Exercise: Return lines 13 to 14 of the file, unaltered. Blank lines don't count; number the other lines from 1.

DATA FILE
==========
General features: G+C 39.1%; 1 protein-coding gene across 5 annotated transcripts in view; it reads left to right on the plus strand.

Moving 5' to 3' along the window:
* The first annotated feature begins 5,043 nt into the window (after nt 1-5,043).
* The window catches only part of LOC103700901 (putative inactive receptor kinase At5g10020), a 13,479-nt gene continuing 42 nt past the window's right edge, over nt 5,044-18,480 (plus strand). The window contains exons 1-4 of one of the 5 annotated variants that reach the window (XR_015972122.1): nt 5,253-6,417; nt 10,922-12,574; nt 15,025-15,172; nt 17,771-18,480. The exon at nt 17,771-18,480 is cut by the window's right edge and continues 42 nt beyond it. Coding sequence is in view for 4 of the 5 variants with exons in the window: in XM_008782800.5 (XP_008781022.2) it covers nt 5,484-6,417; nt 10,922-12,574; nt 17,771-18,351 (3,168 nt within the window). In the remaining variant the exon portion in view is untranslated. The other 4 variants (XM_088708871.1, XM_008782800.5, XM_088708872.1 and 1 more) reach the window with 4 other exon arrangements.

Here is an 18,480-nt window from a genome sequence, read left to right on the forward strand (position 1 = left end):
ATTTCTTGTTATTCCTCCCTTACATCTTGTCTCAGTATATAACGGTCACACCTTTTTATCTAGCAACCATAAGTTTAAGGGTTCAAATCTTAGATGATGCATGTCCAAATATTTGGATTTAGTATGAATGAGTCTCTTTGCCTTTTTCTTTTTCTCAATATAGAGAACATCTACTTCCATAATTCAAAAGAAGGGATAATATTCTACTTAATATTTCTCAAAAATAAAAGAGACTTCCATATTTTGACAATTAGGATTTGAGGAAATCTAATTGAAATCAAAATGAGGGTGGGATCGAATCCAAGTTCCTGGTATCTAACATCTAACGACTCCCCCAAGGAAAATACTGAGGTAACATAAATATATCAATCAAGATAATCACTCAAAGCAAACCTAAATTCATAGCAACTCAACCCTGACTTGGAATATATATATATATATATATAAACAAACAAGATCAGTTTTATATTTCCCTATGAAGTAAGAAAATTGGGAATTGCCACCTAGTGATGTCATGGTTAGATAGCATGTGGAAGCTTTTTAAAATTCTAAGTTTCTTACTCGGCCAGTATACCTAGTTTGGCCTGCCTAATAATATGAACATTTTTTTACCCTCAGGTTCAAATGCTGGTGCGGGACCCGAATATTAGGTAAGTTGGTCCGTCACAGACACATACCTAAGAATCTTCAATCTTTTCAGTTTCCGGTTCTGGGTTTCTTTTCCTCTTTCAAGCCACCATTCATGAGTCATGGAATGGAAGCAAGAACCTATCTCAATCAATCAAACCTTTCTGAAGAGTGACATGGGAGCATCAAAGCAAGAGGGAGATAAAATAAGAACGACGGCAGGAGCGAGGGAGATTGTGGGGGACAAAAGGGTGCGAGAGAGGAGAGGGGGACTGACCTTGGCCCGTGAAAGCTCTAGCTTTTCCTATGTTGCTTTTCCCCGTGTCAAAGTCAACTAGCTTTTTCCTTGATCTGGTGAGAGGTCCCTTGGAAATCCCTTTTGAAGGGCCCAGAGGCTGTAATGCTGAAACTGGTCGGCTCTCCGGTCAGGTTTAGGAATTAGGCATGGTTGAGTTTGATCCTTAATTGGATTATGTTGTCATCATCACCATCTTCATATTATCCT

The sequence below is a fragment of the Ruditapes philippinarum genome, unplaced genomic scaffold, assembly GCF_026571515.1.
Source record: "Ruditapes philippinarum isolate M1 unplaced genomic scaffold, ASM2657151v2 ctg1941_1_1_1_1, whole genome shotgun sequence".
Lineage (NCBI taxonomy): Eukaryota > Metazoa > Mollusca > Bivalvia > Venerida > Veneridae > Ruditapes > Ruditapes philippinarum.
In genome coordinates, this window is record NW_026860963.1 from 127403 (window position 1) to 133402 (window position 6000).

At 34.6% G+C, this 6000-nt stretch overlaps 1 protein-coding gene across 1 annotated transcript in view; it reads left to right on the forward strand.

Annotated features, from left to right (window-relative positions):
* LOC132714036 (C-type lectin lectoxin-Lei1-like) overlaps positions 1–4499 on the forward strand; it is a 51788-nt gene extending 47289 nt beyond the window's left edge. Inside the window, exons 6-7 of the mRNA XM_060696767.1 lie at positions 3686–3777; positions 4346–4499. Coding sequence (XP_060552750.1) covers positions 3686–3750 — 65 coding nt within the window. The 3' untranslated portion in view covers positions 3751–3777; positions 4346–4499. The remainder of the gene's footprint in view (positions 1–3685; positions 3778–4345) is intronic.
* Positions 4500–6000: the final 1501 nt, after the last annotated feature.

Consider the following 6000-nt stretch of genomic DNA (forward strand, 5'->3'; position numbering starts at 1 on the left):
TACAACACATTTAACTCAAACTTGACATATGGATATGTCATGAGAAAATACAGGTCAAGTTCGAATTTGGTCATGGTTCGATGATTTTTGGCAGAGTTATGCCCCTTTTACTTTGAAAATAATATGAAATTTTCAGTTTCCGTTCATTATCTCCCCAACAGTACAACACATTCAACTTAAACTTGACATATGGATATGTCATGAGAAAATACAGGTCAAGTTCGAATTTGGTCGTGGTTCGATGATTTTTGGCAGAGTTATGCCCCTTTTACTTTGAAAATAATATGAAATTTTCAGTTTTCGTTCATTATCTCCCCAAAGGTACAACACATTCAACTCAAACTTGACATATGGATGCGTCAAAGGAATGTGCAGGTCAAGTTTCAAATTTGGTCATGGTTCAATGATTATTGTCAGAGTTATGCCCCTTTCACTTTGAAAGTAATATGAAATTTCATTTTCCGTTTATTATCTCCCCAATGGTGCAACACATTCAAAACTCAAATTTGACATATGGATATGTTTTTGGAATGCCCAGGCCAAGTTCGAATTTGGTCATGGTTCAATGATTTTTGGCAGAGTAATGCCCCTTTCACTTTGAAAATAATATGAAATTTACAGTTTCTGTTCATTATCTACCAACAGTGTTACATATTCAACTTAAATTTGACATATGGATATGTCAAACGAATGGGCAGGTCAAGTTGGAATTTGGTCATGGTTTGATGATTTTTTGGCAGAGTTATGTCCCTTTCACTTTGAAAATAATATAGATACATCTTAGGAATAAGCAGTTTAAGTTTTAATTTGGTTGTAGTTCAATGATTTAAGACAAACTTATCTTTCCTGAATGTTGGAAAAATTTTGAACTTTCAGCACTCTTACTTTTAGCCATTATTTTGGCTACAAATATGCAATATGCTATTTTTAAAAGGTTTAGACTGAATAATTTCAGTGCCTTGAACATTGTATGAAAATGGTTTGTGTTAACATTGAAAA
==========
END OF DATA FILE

* LOC132714036 (C-type lectin lectoxin-Lei1-like) overlaps positions 1–4499 on the forward strand; it is a 51788-nt gene extending 47289 nt beyond the window's left edge. Inside the window, exons 6-7 of the mRNA XM_060696767.1 lie at positions 3686–3777; positions 4346–4499. Coding sequence (XP_060552750.1) covers positions 3686–3750 — 65 coding nt within the window. The 3' untranslated portion in view covers positions 3751–3777; positions 4346–4499. The remainder of the gene's footprint in view (positions 1–3685; positions 3778–4345) is intronic.
* Positions 4500–6000: the final 1501 nt, after the last annotated feature.